That logic can be extended to the other possum/TB detection systems currently being employed, namely leg-hold trapping for monitoring possums and interference devices for monitoring possum activity (Chew cards [43]). For traps, the possum detection probabilities that underpin the TB detection kernels derived from them are based on the probability of capture of an individual possum per trap per night [44], but in practice these traps are set for three consecutive nights. Chew cards are usually set for a week-long period in the field as surveillance devices. These detection systems therefore provide insight into where a TB possum might have been during the course of 3–7 days. As our results indicate that the weekly home-range sizes of possums average only about 60% of their 4-month range sizes, this suggests that using the latter as the basis for detection kernel estimation could overstate the TB surveillance coverage provided by the device. Countering that, however, the estimates of detection probability currently used in surveillance-based modelling tend to have been derived using home-range values based on longer-period estimates – for example, Ball et al. [44] have reported a 5-month possum range size for this purpose. This automatically compensates for the bias, in that although the coverage provided by an individual trap may be overstated, the area-wide estimate of TB detection probability remains unbiased.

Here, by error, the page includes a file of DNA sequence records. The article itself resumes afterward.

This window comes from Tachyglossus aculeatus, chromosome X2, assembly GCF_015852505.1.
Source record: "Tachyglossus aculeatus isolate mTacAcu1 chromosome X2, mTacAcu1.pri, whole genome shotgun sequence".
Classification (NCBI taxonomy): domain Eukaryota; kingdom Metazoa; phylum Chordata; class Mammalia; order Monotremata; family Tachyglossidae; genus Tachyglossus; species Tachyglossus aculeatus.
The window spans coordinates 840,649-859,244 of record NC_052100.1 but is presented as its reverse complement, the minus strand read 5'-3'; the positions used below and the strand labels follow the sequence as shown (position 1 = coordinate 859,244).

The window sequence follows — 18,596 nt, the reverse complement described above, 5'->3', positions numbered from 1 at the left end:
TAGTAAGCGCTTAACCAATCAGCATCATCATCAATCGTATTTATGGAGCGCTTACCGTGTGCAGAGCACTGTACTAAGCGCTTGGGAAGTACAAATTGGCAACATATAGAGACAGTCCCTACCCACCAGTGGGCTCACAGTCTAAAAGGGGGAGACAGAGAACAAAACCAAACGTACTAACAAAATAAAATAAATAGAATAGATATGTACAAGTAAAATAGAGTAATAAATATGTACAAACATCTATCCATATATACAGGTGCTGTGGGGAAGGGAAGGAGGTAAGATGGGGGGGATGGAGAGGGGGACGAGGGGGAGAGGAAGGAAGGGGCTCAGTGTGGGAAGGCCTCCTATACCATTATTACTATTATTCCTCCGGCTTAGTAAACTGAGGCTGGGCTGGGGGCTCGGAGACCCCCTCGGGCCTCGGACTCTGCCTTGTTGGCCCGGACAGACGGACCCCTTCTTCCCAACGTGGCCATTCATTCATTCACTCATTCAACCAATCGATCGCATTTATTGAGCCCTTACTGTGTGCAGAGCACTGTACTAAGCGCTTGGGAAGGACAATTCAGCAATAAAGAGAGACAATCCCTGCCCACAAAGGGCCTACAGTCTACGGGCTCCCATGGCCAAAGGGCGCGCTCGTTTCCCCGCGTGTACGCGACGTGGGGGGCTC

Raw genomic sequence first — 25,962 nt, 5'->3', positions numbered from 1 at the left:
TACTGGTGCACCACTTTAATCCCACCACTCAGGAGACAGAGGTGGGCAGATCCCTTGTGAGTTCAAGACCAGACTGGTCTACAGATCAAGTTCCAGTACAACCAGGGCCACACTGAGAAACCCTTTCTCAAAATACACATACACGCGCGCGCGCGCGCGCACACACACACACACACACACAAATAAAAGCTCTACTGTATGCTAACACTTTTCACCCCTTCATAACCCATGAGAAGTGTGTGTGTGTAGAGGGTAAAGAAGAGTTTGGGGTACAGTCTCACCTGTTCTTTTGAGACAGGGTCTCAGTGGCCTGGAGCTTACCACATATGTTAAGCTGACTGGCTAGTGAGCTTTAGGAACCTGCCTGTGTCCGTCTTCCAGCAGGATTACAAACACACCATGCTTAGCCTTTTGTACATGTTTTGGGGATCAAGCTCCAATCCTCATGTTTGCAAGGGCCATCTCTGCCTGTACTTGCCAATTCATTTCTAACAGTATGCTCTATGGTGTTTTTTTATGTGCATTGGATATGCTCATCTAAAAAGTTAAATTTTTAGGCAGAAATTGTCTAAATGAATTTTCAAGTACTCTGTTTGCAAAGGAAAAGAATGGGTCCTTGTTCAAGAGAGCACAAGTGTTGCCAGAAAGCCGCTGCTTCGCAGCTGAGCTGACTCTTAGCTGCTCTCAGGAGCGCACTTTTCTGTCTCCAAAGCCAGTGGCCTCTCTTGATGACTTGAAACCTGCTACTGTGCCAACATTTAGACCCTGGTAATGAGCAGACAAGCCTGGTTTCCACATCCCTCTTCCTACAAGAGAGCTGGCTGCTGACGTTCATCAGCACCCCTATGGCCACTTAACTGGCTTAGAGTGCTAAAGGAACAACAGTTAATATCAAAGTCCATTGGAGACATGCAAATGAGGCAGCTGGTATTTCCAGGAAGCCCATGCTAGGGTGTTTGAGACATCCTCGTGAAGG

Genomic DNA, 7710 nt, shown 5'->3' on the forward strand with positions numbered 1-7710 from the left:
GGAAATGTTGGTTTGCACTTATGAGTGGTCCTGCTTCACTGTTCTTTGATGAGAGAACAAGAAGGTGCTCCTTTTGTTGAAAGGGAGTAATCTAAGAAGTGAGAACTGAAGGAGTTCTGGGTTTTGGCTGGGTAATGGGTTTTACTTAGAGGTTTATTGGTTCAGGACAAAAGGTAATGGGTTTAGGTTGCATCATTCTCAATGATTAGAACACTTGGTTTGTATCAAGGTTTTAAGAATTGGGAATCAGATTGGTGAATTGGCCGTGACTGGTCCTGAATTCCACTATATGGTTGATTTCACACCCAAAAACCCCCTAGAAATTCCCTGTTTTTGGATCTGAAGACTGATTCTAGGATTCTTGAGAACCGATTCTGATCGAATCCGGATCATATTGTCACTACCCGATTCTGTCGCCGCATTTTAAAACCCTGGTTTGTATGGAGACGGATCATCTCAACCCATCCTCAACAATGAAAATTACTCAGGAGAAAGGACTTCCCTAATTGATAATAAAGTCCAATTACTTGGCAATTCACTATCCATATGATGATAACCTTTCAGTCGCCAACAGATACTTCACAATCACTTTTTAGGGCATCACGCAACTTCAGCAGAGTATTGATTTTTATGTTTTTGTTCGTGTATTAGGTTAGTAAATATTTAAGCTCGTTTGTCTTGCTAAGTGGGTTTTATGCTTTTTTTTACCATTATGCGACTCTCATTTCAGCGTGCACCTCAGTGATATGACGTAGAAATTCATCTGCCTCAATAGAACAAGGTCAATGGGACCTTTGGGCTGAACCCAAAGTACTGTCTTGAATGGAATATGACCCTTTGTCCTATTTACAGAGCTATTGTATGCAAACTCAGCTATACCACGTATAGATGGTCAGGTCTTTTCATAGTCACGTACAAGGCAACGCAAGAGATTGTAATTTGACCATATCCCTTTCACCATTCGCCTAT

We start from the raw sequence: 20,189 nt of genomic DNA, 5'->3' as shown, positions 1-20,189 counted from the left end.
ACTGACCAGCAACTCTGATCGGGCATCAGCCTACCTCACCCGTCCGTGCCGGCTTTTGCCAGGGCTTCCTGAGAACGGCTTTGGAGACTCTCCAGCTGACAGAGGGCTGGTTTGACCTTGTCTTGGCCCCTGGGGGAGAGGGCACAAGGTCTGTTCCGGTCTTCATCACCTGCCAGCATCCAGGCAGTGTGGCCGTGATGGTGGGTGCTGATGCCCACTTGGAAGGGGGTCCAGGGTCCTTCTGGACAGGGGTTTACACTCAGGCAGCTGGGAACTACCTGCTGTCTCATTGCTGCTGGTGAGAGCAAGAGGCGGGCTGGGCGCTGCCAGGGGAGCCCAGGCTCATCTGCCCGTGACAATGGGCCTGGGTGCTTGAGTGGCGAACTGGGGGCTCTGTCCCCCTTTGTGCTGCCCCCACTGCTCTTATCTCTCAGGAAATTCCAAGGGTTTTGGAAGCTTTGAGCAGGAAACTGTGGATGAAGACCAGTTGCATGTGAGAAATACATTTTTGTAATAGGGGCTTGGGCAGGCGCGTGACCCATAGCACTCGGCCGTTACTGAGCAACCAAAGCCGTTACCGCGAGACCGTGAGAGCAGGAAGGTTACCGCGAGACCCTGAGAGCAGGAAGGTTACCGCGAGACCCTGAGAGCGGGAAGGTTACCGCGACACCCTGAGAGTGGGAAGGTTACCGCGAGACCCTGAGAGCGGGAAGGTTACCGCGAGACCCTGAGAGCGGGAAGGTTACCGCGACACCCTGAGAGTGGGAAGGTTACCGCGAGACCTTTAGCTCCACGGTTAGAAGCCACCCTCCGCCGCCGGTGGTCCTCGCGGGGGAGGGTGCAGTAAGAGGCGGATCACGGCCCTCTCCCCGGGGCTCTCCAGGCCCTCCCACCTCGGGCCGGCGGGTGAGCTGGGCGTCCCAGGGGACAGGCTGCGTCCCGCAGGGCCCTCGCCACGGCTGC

With regard to other sentinel species, the period over which a TB spillover host may become infected varies according to how transmission occurs. For pigs and ferrets, M. bovis transmission is likely to occur by the scavenging of carcasses of dead tuberculous possums [6, 11]. The period of infectiousness of the carcass is likely to be temperature-dependent, since environmental conditions affect the survival of M. bovis bacilli in tissues [45]. M. bovis viability in a carcass may be as short as a few days in the height of summer, when carcass decomposition is usually rapid, or up to 2–3 months in the depths of winter, when (in some places) possum carcasses may remain frozen for weeks. We suggest for scavenging species a monthly ranging estimate is probably the most appropriate measure of risk-related home-range size to use in TB detection modelling. Our results for pigs suggest, for the present study area at least, a home-range size of about 1·7 km2 is appropriate for that species. For deer and cattle, transmission of M. bovis is believed to occur most frequently via their direct interaction with either moribund possums in the short terminal stages of disease, or with recently dead animals, via inquisitiveness [46, 47]; these are both periods when tuberculous possums are likely to be shedding M. bovis bacilli via draining sinus tracts from necrotic peripheral lymph nodes [42, 48], which is a common feature of clinical TB in possums [49, 50]. If the window of possum–deer/cattle infectiousness is indeed only a few days either side of possum death, we suggest that if these species are used as sentinels, then a weekly range size is likely to be the most appropriate measure of their spatial coverage as TB sentinels – equating to approximately 9 km2 for the free ranging cattle and 11 km2 for the deer in our study.